When you finally have a definitive diagnosis, you will begin to learn the basic facts: In about one out of 700 live births, the baby winds up with an extra 21st chromosome. Sophie will also have a higher risk of future health problems, from leukemia to Alzheimer’s disease.

You’ll spend a lot of time considering just how society should refer to people with intellectual disabilities. You’ll wonder about Sophie’s place in the world.

She will give your life a meaning and purpose that you never expected to have, and she’ll give you hope daily, as you watch her make a best friend in kindergarten, dance in her first ballet recital, and tell your father, the family curmudgeon, “I love you, Papa.”

But first, you’ve got some scary stuff to deal with. A pediatrician will eventually tell you that raising a kid with a disability is like riding the rapids: The swells come one after another — some big, some small, and some unexpected. Some will knock you overboard. And actually the first rapid you’ll hit is huge: Sophie has a heart defect commonly associated with Down syndrome. She will need open-heart surgery when she’s just 4 months old.

You’ve got this, Amy. I know it doesn’t feel that way, but you do. At one point during Sophie’s first summer, you will yell at a nurse wearing hospital scrubs decorated with cartoon characters that there is no freaking way are you shoving a feeding tube up your baby’s nose and into her stomach. But you’ll do it. You’ll see things in the hospital that no one — not even I — can prepare you for, and you’ll handle it.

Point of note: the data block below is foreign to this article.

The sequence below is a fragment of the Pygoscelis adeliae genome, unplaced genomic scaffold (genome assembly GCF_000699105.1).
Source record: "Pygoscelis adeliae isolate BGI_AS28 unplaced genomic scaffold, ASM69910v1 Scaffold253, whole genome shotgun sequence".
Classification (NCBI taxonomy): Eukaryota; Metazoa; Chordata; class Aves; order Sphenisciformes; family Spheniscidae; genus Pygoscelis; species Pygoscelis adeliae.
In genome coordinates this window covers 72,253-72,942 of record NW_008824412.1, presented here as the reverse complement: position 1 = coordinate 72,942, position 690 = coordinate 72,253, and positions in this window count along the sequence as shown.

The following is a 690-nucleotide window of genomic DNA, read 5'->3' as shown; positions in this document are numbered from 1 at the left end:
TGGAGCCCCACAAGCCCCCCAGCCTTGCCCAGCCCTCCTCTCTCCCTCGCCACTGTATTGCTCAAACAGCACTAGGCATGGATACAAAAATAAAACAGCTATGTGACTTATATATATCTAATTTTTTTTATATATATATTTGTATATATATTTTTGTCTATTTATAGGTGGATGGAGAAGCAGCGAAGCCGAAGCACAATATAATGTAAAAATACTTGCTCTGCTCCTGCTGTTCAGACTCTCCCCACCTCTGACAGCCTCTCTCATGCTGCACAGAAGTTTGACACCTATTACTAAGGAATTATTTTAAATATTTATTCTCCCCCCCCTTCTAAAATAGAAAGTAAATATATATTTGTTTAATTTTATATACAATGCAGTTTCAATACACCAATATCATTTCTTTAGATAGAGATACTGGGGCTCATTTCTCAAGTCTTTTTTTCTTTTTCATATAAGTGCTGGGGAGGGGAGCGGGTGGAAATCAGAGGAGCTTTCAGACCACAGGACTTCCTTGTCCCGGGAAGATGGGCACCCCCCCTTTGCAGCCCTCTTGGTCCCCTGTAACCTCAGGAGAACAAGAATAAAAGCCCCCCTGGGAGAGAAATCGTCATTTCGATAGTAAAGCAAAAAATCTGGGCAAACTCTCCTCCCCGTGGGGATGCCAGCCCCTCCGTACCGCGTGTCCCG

What I want to tell you is that you’ll be OK. More than OK. You’ll bring Sophie home after her heart surgery, and that will be terrifying. But you’ll keep her alive, and she will grow and walk and start kindergarten. She won’t be able to do everything her sister can, but she’ll come close.

You will never believe that everything happens for a reason, or that the universe only gives you what you can handle. You are not one for platitudes now, and you never will be. But eventually — not today, but someday — you will know you’ve got this. And that everything is going to be more than OK.

Amy Silverman is also a contributor to the Seleni Institute, a nonprofit mental health and wellness center providing clinical services, provider training, research funding and online information and support for women and mothers. A version of this article was originally published on the Seleni Institute website and is reprinted here with permission. Amy is the author of My Heart Can’t Even Believe It and you can follow her on Twitter @amysilvermanaz and Seleni @selenidotorg.

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Originally published: November 1, 2016